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Taking Measurements for Dressmaking

There is a proper way to take measurements for dressmaking to give the best fit when making a garment. You should keep an accurate record of all your measurements, and check them each time you start to prepare a new pattern. The following notes should help you to take an accurate set of measurements.

There are no secrets here! You will never be able to fool yourself or anyone else about your size again! Having said that, keep in mind that different manufacturer’s sizes are different. One high street retailer’s size 14 is another’s 16, and yet another’s 12.

The first trick starts with your underwear!

If you have never done so, or have lost or gained weight since the last time, or even had a baby, get yourself fitted for a bra professionally. Did you know that more than 75% of women are wearing the wrong size of bra? Quite apart from the health problems this can cause (such as painful shoulders, backache and breast pain), a well-fitted bra that gives the correct support looks far better under you clothes than one that is too tight, causing unsightly bulges, or leaves you sagging in places that require support! Unfortunately, the older we get, the less we can afford to ignore this important point.

Knickers that fit are equally important. There is nothing so nasty as a ‘Visible Panty Line’ pointing out that you have squeezed a size 18 bum into size 14 undies! If you feel better in supportive undies, again, it is well worth your while to find something that fits properly, asking for fitting help where needed.

Many of the better department stores offer this advice free to customers, and it is worth spending a little extra on good quality, properly fitted underwear. With the knowledge you are in the process of gaining, you will save far more making you own clothes than you will spend on the difference between cheap, badly fitting undies and those that fit well, are comfortable, and do their job without showing on the outside!

Having an accurate set of measurements to work to will mean that the clothes you make will fit you properly. Taking an accurate set of measurements is not difficult, but takes care. It is almost impossible to take your own measurements, so we will do this exercise in pairs.

Look at the diagram below. On it are marked all the measurements you will need for most garments. Patterns for garments that require more will tell you which extra measurements are needed. There is space to add these to your personal measurement chart when you need them.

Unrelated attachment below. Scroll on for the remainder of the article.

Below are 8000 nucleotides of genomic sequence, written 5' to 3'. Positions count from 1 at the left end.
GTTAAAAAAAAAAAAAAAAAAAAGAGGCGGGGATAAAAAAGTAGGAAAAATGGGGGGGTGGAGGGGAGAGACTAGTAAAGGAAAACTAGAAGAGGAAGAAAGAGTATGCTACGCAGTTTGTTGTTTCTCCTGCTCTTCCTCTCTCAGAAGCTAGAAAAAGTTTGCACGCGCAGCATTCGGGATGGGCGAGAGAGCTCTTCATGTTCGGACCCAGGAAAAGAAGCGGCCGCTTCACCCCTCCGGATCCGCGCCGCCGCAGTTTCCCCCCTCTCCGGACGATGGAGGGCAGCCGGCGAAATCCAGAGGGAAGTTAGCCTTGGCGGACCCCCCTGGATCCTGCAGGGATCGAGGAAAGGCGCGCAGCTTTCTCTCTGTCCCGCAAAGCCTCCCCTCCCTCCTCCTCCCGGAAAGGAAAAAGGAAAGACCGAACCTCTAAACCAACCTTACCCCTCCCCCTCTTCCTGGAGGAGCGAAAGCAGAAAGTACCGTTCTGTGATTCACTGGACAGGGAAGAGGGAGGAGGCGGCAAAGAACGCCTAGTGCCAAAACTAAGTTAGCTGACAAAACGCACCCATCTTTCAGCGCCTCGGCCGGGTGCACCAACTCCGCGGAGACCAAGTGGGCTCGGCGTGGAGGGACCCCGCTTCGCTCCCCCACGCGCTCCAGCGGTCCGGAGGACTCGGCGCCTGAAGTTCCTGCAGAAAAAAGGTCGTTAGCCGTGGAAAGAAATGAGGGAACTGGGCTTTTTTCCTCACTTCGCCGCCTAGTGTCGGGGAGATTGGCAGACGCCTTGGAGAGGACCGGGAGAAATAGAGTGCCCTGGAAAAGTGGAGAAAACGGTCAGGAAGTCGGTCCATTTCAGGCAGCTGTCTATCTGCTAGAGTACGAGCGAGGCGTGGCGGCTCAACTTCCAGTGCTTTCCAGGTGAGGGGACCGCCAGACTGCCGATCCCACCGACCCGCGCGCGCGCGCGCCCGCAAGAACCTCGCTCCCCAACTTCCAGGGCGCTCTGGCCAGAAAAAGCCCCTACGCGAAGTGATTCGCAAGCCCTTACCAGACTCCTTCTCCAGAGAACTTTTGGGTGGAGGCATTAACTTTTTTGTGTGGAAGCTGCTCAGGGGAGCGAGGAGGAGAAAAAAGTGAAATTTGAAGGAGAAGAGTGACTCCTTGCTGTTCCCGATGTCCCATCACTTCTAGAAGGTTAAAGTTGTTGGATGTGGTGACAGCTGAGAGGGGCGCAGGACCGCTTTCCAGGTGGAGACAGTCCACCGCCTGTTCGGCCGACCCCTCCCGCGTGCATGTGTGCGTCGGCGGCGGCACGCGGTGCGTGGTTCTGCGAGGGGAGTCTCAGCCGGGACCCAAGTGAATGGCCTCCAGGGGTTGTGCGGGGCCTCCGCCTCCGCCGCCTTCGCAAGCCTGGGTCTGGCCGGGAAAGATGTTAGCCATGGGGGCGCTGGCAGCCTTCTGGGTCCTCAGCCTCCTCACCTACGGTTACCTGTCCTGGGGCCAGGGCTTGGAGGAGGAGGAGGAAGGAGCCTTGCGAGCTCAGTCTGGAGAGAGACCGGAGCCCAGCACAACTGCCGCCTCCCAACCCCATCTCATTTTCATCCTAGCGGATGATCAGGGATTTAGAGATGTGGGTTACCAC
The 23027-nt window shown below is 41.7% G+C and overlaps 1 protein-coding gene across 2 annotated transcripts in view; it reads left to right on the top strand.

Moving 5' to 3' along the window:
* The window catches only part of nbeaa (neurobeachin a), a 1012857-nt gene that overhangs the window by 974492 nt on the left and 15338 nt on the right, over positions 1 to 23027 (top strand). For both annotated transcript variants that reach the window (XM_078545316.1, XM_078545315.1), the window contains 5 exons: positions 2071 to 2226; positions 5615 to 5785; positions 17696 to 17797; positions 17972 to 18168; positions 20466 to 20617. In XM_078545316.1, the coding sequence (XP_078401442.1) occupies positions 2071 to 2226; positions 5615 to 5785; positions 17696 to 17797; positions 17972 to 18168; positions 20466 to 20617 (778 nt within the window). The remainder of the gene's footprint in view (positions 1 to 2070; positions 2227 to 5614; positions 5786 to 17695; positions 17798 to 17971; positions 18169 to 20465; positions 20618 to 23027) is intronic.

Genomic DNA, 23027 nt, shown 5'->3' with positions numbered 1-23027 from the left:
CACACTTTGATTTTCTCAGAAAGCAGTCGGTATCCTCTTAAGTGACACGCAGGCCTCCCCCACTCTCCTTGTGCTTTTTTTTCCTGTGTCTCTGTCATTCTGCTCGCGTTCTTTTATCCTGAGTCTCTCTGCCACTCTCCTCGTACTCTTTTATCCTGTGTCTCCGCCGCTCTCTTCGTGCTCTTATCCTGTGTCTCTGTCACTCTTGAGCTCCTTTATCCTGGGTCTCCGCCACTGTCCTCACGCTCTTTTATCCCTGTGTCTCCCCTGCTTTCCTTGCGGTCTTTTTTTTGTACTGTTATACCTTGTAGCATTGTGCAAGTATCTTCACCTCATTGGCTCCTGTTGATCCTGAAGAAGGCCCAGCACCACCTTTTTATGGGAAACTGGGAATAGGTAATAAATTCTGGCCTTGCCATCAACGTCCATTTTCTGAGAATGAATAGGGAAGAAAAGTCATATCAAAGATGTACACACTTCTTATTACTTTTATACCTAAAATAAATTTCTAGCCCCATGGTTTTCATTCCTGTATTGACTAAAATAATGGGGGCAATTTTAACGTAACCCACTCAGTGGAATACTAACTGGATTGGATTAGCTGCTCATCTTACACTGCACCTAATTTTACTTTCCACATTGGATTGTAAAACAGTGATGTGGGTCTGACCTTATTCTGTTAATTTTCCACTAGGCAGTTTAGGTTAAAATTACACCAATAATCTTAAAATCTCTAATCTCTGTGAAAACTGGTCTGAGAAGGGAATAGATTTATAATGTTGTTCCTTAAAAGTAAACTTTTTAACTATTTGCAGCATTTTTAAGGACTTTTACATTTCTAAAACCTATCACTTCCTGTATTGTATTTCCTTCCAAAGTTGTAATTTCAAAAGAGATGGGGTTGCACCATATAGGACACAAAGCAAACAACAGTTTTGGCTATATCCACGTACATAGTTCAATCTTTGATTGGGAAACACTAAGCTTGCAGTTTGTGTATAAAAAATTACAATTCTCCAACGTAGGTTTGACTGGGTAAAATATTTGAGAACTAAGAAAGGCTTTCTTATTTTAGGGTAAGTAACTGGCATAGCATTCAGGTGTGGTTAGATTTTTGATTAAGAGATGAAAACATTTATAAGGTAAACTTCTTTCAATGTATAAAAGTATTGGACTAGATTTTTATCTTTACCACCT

Diagram for Taking Measurements

A diagram showing the correct way to take measurements for dressmaking.


  1. BUST/CHEST round the fullest part of the bust/chest
  2. WAIST round the natural waistline: not tight
  3. HIP round the fullest part of the bottom
  4. HIGH HIP round the prominent hip bones
  5. FRONT from the hollow of the throat to the natural waistline at the front
  6. FRONT BALANCE from the shoulder over the point of the bust to the natural waist line
  7. FRONT WIDTH across the width of the chest above the bust
  8. NECK round the base of the neck: a comfortable fit
  9. INSIDE LEG from the crotch to the ankle bone, or to where you wish the trouser hem to fall
  10. RISE from the natural waistline to the crotch level: sit on the table and cross your legs; measure from the waistline to the table top on the side of the upper leg
  11. ARM: TO ELBOW from the point of the shoulder to the point of the elbow (with elbow bent)
  12. ARM: TO WRIST from the point of the shoulder, round the point of the elbow and down to the wrist bone (with elbow bent)
  13. BACK WAIST from the prominent bone at the back of the neck to the natural waistline
  14. BACK WIDTH across the width of the back from arm to arm
  15. BICEP round the thickest part of the upper arm
  16. WRIST round the wrist at the bone: give enough slack to make a comfortable cuff fitting
  17. BACK BALANCE from the top of the shoulder to the waistline at the back

Other useful measurements are:

  • CROTCH SEAM from the waistline at the front between the legs to the waistline at the back: a comfortable fit
  • SHOULDER WIDTH from the neck to the point of the shoulder along the top
  • FINISHED LENGTH from the nape of the neck to the hemline (or from the waist in the case of skirts)

You should take the measurements in a minimum of clothing for the sake of accuracy.

A diagram showing a measurement chart for dressmaking.

© 2010 Kate Dicey & Bamber Sewing Machines

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